You started out as an actress before tackling writing. Who were your acting and writing idols growing up?

Keisha Knight-Pulliam was someone I loved as a child. I wanted to be her friend on The Cosby Show. That's ironic as hell to me now.

I've always been a fan of Sally Fields. I just think she's got a million and one people inside of her, and I've long admired her for it. Also, Jasmine Guy was just a genius artist who I was mesmerized by. Sophina Brown, a fellow alum and friend from U of M and one of my favorite actors. And Sophie Okonedo has always blown me away with her vulnerability.

Writers are more than can be counted. Playwrights are Pearl Cleage. Ntozake Shange. Aishah Rahman. Cheryl West. PJ Gibson. George Wolfe. Nubia Kai. Alice Childress. Poets are Maya Angelou. Nikki Giovanni. Sonia Sanchez. Langston Hughes. Claude McKay. Novelists are Mildred D. Taylor. Breena Clarke. Alex Haley. Richard Wright. Nathan McCall. Ann Petry. And Rosa Guy. To name a few.

Is there any particular one character in your collection of plays that those close to you would identify as "That's really Dominique!"?

Too many of them. Definitely. Shanita. Chelle. Nina. And Silver, all have pieces of me. As do the men. Damon. Dez. P Sam.

Have friends and associates recognized themselves in your plays? Or do you try to mash up friend's characteristics to keep everyone guessing?

Friends and family have seen themselves in my plays, no matter how I mash it up (and I always mash)! I tell 'em, it's my right to write them. They shouldn't impact me so much if they wanna stay out of my work.

If there was a casting call sheet for a "Dominique Morisseau-type," how would she be described?

Oh,Lawd! I have no idea. Maybe just "bad assed and not a group-thinker. Hilarious and silly. Sensitive and tough. And also very, very loveable."

You made the American Theatre's Top 20 Most-Produced Playwrights of 2015-16, tying Eugene O'Neill and besting Tom Stoppard and Terrence McNally among many others. Congratulations! What was your reaction to that distinction when you found out?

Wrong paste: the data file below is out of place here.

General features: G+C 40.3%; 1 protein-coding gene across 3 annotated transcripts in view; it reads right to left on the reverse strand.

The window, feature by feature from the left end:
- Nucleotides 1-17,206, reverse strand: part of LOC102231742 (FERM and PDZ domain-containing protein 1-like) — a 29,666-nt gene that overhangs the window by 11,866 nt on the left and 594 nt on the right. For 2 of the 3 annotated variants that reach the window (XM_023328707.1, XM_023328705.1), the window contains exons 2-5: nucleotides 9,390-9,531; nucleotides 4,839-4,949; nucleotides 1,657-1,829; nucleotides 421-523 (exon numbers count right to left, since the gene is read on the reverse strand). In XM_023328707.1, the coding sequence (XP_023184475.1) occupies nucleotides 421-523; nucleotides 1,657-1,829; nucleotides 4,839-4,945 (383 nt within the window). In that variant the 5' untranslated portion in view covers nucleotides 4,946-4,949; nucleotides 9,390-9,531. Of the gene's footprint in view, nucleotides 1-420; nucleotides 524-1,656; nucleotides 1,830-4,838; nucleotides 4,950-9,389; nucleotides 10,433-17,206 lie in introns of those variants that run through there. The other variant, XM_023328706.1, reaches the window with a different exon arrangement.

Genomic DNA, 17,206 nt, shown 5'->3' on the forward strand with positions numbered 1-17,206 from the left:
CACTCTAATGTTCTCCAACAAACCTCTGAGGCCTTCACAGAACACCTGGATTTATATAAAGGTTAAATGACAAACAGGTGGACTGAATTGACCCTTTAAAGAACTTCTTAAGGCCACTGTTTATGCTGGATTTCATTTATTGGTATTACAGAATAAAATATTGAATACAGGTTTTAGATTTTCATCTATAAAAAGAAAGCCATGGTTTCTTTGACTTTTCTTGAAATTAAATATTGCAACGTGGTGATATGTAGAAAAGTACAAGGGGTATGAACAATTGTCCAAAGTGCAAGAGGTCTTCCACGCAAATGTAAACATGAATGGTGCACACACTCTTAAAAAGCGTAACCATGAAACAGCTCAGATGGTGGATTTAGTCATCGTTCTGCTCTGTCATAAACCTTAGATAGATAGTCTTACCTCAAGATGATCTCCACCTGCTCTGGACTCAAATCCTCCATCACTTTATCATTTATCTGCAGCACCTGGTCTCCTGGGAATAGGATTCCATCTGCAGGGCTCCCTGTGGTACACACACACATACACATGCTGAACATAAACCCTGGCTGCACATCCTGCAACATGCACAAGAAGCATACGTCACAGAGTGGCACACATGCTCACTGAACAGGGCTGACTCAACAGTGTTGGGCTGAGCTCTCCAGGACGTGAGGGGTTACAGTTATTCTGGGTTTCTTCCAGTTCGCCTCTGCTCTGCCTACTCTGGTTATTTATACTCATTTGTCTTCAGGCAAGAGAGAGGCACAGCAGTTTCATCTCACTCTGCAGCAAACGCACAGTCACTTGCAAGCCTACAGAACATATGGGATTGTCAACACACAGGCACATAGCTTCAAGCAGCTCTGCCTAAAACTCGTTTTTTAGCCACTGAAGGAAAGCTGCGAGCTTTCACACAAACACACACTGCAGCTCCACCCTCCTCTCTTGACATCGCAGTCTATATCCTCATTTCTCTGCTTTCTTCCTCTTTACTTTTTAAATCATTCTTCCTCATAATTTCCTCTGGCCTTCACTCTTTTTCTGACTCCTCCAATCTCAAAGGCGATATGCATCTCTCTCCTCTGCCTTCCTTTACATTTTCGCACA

Right on! And go Detroit!

BWW Interview: Playwright Dominique Morisseau Shameless-ly TOO PROUD of Her DETROIT CREWYou have received a plethora of awards and honors. Any particular one made the little girl deep inside you just wanna scream for joy? (Your first? Or they all made you wanna scream at the time?)

They are all valuable because of the people involved in seeking to honor me. As Miss America as that is, I mean it sincerely. But for reasons I'll never explain, the Kennedy Prize made me scream out loud. And the Spirit of Detroit Award made me breathe the greatest sigh of relief.

Will your very next project be Tempting you to Broadway? Or do you still have other commitments, Shameless or otherwise, to fulfill?

There are definitely Broadway-bound projects that I'm working on and very proud of. And I definitely have other commitments in TV and film at the moment that have me very excited for the next leg of my journey as a writer. But truthfully, regarding Broadway, it will be the right place for me when it becomes a more inclusive, diverse and democratic space. I'm looking forward to being part of the vanguard of making that happen.

What would you love the Geffen audiences to leave with after SKELETON CREW's curtain call?

A deeper love and respect for the working class and the people of Detroit.

Thank you again, Dominique! I look forward to experiencing your life in a Detroit auto factory.

For ticket availability through July 8, 2018; log onto www.geffenplayhouse.org